• Alternate DVD Commentary: The comment feature for each comic can create a RiffTrax effect.
  • Arranged Marriage: The title couple, as well as several others.
  • Betty and Veronica: In the quest for Miharu's love, Kazuo is the Veronica, Makoto is the Betty.
  • Bishie Sparkle
  • Blonde, Brunette, Redhead: Our original trio of female leads (two of them due to dyeing) fit this bill: Miharu the blonde, Fuuko the brunette, and Reika the redhead.
  • Book Ends: The story opens with Miharu's parents telling her "You're getting married!" and Miharu saying "What?!" The last lines of the comic are a reversal—Miharu saying "I'm getting married!" with her parents saying "What?!"
  • Break the Haughty: Morita gets broken very harshly. She goes from the top of the school, wanted by all the boys, envied by all of the girls to an outcast that no one will offer any help or friendship to and suffers constant humiliation from her former friends (including physical abuse). All this because she dared to turn her cruelty on someone more popular than she was and it blew up in her face.
  • Broken Aesop: Red String is supposed to be about love and growing up, though the later chapters of the comic show almost everyone (including our heroine) acting like immature, whiny, Too Dumb to Live morons who seem to have confused infatuation with true love and not progressing that much in their relationships.
  • Brooding Boy, Gentle Girl: Eiji and Reika.
  • Calling the Old Man Out: Kazuo, finally, calls out Kenta in Chapter 44. After his suicide attempt gave him a new perspective on the situation.
  • Cannot Spit It Out: Reika and Eiji, over and over and over again. Finally lampshaded in Chapter 35 when even Reika's friends express their bafflement over the obvious hookup. Which came in the same chapter.
  • Characterization Marches On: Rereading early chapters can be a bit jarring, as all the characters have developed significantly and who's considered a protagonist and an antagonist can shift over time.
  • Character Shilling: Makoto is the frequent recipient of this to an unreal degree. Almost everyone (even people like Karen and Eiji, who should not be as comfortable with him as they are) has nothing but good things to say about him, despite not really doing anything to earn such praise. When Kazuo doesn't jump on the Makoto bandwagon it's portrayed as him being squarely in the wrong, even though he has every right to call Makoto a "creepy jerk."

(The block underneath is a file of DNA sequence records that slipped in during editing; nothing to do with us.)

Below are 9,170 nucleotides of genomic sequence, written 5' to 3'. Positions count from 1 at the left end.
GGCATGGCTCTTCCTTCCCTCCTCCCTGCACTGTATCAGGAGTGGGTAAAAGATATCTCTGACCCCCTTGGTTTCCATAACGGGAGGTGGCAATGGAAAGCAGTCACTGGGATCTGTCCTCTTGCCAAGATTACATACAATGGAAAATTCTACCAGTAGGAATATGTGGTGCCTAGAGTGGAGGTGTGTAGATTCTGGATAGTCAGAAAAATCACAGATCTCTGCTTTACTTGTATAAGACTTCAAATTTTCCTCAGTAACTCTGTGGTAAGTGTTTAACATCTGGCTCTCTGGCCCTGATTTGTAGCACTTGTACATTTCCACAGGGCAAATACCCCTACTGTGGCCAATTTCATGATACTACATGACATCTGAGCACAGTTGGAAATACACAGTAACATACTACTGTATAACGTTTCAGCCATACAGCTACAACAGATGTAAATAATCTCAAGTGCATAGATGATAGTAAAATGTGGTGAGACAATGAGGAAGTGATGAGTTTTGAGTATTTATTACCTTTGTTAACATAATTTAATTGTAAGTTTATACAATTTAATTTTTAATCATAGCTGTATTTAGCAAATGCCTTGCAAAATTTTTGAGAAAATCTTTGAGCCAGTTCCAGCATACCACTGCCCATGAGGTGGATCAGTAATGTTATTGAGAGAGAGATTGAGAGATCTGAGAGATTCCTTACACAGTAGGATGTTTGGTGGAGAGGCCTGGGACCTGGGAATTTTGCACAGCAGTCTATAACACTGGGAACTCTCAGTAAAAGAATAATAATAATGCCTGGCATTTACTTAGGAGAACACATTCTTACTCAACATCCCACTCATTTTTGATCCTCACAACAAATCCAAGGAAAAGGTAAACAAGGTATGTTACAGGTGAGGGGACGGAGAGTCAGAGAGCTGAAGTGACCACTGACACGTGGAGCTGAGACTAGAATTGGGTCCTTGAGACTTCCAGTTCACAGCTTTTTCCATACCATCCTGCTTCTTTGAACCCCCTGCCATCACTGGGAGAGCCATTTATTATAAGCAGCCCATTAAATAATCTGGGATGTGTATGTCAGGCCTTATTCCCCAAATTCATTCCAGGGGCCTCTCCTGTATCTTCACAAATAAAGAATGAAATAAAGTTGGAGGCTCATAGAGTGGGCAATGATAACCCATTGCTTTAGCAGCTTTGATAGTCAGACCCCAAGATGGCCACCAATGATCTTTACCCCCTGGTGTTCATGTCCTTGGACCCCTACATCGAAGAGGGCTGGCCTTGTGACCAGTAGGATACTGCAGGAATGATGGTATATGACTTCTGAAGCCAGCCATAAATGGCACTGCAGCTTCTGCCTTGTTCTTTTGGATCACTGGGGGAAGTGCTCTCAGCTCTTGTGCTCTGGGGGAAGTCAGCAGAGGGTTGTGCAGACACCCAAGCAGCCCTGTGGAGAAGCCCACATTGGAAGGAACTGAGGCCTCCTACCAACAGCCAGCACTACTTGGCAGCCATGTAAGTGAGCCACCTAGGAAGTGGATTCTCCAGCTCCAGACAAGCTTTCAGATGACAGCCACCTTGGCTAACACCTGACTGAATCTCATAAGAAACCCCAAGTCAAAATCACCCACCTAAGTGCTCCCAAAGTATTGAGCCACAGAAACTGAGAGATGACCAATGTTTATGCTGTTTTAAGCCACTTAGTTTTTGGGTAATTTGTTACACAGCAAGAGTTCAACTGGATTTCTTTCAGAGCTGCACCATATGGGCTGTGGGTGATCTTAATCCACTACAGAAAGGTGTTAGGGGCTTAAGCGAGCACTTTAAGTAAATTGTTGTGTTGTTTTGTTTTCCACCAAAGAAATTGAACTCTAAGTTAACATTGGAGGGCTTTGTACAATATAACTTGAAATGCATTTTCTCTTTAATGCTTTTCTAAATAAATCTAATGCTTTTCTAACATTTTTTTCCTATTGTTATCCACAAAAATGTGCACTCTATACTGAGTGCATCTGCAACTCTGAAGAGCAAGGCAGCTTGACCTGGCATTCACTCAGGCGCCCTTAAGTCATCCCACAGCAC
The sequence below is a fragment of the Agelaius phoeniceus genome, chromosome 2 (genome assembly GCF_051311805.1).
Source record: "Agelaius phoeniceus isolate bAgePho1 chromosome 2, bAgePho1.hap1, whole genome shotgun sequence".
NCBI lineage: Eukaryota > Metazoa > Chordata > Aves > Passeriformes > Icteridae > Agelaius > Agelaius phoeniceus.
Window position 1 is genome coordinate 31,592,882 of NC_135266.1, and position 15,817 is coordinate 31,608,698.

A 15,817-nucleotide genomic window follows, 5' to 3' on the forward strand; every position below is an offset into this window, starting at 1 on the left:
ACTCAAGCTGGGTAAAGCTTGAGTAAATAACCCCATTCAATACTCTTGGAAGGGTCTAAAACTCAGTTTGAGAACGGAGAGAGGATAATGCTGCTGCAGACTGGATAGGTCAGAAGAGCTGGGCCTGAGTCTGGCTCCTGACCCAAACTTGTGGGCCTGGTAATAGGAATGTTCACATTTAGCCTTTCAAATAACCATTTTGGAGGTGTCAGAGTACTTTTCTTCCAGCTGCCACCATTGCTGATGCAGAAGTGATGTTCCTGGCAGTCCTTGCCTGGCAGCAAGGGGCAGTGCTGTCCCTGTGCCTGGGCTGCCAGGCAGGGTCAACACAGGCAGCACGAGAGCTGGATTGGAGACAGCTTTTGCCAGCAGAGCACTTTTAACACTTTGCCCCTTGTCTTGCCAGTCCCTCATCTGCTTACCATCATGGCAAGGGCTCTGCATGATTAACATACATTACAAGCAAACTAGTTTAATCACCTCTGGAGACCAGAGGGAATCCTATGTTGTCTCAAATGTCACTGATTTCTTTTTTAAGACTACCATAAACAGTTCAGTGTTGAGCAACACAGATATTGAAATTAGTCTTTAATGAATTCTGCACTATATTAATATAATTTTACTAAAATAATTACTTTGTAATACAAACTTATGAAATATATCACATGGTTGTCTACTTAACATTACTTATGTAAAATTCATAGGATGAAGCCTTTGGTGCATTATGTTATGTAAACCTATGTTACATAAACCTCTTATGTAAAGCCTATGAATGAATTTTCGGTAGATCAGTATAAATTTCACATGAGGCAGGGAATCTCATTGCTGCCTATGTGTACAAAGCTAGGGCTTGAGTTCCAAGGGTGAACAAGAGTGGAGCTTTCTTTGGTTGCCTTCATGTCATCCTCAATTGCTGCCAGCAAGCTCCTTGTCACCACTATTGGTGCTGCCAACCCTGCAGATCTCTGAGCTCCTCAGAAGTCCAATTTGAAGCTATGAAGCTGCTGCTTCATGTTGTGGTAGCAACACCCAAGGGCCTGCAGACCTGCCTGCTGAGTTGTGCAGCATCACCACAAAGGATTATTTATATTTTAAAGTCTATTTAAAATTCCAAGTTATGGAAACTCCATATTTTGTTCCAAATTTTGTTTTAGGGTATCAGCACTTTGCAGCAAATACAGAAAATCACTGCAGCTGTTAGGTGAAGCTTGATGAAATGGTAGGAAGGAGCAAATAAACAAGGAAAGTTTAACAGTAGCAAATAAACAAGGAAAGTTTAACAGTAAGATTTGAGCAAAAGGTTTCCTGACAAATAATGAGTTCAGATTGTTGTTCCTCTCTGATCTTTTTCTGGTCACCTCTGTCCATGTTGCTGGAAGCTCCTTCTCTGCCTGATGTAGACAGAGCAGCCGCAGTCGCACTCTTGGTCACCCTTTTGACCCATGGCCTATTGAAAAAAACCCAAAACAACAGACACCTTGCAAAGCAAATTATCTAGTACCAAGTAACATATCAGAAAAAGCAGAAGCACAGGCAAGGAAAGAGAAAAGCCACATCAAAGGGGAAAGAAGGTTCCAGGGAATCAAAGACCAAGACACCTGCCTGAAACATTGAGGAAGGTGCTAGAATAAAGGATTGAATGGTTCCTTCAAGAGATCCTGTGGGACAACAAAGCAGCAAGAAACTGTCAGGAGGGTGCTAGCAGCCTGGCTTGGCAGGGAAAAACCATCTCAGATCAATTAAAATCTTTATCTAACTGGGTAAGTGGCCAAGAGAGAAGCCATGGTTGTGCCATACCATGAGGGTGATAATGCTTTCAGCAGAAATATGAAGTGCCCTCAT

• Compassionate Critic: Kenta really seems to think that belittling Kazuo will make him into the man he wants him to be.
  • Conflict Ball:
    • In Chapter 51, Miharu's parents learn about her relationship with Makoto. Instead of being supportive as they've been shown to be in the past, they suddenly inform her that this would be a problem with their finances and insist she break up with him. It comes out of nowhere as up until this point in the story, there was no indication that they were having financial problems. After passing the ball to her parents, they reveal that they're just worried she'll break Makoto's heart if they break up and make things awkward.
    • In Chapter 51, Reika breaks up with Eiji out of the blue because of a pregnancy scare, and later claims she assumes he'll resent her should she ever get pregnant. By this point in the story, their relationship and Eiji's dedication to her had already been solidified and the entire storyline where he thought he might have gotten her pregnant, he was nothing but supportive of her.
  • Cosmic Deadline: In the midst of the final chapter, the author announced a firm end-date to the comic. Many story elements, including entire unresolved character arcs, were dropped and relegated to epilogues found elsewhere in favor of a controversial settling of the Official Couple.
  • Delinquents: Miharu is called this but she isn't really one. Actual delinquents have been shown and Miharu's original high school apparently has a reputation for attracting them.
    • Arata treats almost all students this way. He first uses Miharu as a target until he finally gets her kicked out of school, then starts bullying Eiji and Hiroshi hard enough that they finally had to intervene when he was trying to assault the lower classman.
  • Dramatic Necklace Removal: Kazuo breaks his red string to signal the finality of his breakup with Miharu. Later, Miharu does it to symbolize her starting to get over him.
  • Dude, She's Like in a Coma: Morita moves to kiss Igarashi when she finds him dozing in the teacher's lounge. She realizes what she's doing at the last second and runs off.
  • Easily Forgiven:
    • In Chapter 50, Reika unilaterally breaks up with Eiji due to her own insecurities over a pregnancy scare combined with her fear of Eiji becoming like her father. After receiving no explanation and a very cold shoulder for a length of time, Eiji speaks with Reika once in the following chapter and all is peachy again.
    • In Kazuo's epilogue, Kenta of all people, after his wife divorces him and moves out. He feels really sad about it, shows up at their house unannounced when Kazuo is there, and apologizes for hurting them. The resolution is not played out, but Kazuo's reaction is to give his dad another chance and it is heavily implied that both Emi and Kazuo are going to forgive him.